DOL Proposal to Resurrect 80/20 Rule for Tipped Employees Fails to Alleviate Longstanding Industry Concerns

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On June 23, 2021, the U.S. Department of Labor (DOL) published a notice of proposed rulemaking (NPRM), which reverses course from a December 2020 final rule and seeks to resurrect the so-called “80/20 Rule” that governs how tipped employees must be paid under the Fair Labor Standards Act (FLSA). Despite the DOL’s attempt to add clarity, the proposed rule is fraught with ambiguities and contradictions.   

Littler and its Workplace Policy Institute (WPI) have been monitoring this issue closely and have submitted comments at every step of the way.  We anticipate that we will again provide comments to the DOL on why the latest version of the 80/20 Rule is ill-focused and infeasible.  We encourage interested persons in the hospitality industry to make their voices heard as well by submitting comments to the DOL by August 23, 2021.

The History of 80/20

In 1988, the DOL attempted to clarify an existing “dual jobs” regulation by inserting a provision in its Field Operations Handbook that instructed DOL field investigators that the tip credit is not available when tipped employees devote more than 20% of their time to non-tip-producing activities. This concept, known as the 80/20 Rule, was not often relied upon until the early 2000s, when it became the focus of tip-credit litigation.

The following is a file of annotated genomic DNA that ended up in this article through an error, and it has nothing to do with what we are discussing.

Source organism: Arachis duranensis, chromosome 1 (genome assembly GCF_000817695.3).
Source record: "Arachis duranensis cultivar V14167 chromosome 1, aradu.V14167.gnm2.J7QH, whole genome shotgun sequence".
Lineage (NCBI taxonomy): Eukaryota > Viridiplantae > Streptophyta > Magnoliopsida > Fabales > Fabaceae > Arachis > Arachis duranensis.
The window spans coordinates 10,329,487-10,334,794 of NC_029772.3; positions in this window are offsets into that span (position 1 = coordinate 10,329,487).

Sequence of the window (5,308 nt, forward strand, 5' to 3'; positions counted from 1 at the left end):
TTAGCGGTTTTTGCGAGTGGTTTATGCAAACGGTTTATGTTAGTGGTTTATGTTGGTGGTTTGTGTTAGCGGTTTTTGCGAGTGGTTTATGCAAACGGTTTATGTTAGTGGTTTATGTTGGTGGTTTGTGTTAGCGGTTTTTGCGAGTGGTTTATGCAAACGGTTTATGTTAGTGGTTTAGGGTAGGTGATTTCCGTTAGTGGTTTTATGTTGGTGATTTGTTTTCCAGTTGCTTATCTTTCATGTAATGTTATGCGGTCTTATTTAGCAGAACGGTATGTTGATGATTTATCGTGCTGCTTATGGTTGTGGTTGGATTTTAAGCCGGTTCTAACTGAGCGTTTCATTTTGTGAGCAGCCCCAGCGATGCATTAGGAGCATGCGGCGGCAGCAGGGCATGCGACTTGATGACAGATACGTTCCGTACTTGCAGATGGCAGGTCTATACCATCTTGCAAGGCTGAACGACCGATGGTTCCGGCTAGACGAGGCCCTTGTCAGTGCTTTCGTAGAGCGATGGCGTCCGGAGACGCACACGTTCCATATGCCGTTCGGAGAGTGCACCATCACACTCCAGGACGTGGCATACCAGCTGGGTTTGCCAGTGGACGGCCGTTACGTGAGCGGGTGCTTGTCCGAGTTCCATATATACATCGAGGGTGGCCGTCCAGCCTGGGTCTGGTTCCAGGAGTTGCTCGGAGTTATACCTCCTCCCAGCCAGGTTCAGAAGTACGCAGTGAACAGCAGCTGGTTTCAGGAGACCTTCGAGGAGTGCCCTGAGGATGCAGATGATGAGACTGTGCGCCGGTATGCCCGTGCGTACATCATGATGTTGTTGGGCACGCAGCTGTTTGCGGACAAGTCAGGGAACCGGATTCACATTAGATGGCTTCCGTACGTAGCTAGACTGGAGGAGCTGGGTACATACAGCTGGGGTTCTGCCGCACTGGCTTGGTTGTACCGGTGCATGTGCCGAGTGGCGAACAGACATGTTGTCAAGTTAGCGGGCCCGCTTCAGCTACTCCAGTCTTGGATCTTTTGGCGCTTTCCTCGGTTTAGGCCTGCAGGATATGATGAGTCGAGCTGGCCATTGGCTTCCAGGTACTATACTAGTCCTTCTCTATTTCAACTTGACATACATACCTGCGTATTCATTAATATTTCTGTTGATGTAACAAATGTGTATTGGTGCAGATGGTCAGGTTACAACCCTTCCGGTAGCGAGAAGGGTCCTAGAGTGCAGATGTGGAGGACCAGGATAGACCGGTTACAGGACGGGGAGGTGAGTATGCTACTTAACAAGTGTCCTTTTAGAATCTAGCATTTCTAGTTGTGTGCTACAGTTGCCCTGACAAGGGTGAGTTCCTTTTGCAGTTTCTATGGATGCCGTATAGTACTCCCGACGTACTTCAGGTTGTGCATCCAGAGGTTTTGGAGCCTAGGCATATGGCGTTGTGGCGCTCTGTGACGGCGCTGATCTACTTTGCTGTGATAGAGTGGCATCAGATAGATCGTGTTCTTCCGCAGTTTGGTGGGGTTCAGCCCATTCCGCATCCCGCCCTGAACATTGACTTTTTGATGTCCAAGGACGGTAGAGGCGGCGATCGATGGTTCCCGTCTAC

During the Obama administration, the DOL publicly took the position that employers could only apply a tip credit for employees spending less than 20% of their shift performing non-tipped work. This position led to more litigation and proved completely unworkable for the hospitality industry, in part due to lack of guidance on which duties qualified as tipped or non-tipped.  The position also left employers with the onerous task of identifying, down to the minute or second, the work done by tipped employees on any given shift.

In November 2018, the DOL reissued and adopted a nearly decade-old opinion letter (and later made corresponding changes to the Field Operations Handbook) clarifying how employers could pay tipped employees who perform related non-tipped duties. That opinion letter stated there was no limit on the amount of duties related to a tip-producing occupation that may be performed, so long as the tasks were performed contemporaneously with direct customer service duties, or for a reasonable period of time immediately before or after performance of direct customer service duties. In other words, as long as side work was “running” side work—i.e., related duties performed during the course of a shift—there was no 20% or other limit to the amount of side work that could be performed. If servers were brewing coffee and rolling and polishing silverware during operational hours while simultaneously serving guests, this type of work could be performed while the employer was still applying a tip credit toward the employees’ wages. The only quantitative limitation was that the server’s wages and tips combined must equal or exceed the minimum wage.  The DOL further stated that duties set out in the federal occupational database, O*NET, www.onetonline.org, were presumed to be related to the tipped occupation.